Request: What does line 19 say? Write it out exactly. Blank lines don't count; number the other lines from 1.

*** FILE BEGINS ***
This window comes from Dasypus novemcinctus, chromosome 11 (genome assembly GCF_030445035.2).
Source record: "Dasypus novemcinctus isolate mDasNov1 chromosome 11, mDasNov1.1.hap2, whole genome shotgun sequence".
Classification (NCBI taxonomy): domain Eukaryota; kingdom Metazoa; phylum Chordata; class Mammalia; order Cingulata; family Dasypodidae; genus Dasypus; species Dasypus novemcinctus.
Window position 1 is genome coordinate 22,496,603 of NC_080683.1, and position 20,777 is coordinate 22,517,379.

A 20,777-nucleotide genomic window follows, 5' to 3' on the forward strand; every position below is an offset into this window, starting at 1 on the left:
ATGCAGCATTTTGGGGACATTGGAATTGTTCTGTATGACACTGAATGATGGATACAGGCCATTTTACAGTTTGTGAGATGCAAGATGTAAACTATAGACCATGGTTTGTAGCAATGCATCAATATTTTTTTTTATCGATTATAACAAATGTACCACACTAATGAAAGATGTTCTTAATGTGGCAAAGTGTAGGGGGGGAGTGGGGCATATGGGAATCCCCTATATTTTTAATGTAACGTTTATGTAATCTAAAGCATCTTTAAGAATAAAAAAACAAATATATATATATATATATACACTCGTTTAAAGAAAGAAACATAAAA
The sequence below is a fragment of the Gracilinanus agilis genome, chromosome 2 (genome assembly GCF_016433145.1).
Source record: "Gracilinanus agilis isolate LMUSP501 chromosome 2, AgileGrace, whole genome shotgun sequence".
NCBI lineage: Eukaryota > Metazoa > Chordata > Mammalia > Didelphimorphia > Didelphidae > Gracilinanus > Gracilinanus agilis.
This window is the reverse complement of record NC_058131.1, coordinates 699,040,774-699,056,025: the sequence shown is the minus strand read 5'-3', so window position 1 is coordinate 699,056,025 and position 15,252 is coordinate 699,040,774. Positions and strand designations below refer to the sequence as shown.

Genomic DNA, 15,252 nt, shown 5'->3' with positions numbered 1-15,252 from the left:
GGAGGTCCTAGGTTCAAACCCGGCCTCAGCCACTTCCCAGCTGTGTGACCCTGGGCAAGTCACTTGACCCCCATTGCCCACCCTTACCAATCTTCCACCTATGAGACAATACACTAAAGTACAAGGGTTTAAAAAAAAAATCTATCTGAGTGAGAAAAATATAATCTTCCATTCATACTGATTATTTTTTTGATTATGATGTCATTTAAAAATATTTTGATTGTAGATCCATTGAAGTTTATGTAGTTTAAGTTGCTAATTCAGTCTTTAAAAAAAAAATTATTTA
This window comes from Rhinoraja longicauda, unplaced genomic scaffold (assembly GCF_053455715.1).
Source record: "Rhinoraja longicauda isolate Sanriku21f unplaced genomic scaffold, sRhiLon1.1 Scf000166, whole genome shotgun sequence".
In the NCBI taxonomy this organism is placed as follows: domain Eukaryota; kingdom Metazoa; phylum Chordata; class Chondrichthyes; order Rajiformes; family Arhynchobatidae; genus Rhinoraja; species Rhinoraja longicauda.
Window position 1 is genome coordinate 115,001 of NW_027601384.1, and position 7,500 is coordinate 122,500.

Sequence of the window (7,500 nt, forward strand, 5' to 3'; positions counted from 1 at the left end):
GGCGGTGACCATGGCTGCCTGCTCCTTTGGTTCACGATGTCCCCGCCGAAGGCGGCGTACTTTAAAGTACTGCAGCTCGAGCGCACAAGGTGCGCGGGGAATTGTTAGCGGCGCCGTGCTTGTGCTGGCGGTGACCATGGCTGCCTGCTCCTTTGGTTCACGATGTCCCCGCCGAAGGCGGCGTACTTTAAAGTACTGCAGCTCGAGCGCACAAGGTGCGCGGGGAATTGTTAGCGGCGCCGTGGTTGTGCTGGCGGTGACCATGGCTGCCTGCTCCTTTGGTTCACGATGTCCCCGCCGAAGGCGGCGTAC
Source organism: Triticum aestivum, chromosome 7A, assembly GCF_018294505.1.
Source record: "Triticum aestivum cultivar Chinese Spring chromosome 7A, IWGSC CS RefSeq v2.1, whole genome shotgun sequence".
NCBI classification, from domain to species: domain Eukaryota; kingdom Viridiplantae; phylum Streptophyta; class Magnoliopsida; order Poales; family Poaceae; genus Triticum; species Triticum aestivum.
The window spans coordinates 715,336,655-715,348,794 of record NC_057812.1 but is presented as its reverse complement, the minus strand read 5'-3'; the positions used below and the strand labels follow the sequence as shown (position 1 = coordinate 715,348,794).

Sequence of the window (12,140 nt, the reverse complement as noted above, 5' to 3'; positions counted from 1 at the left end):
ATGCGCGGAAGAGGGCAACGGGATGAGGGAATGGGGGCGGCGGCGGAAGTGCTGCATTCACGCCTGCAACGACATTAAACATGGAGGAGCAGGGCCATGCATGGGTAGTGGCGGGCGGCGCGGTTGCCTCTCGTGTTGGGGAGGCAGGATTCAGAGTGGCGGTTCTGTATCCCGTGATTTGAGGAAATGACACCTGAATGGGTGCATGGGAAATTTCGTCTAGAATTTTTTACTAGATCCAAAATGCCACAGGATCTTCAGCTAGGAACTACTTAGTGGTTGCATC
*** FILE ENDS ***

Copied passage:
Source organism: Triticum aestivum, chromosome 7A, assembly GCF_018294505.1.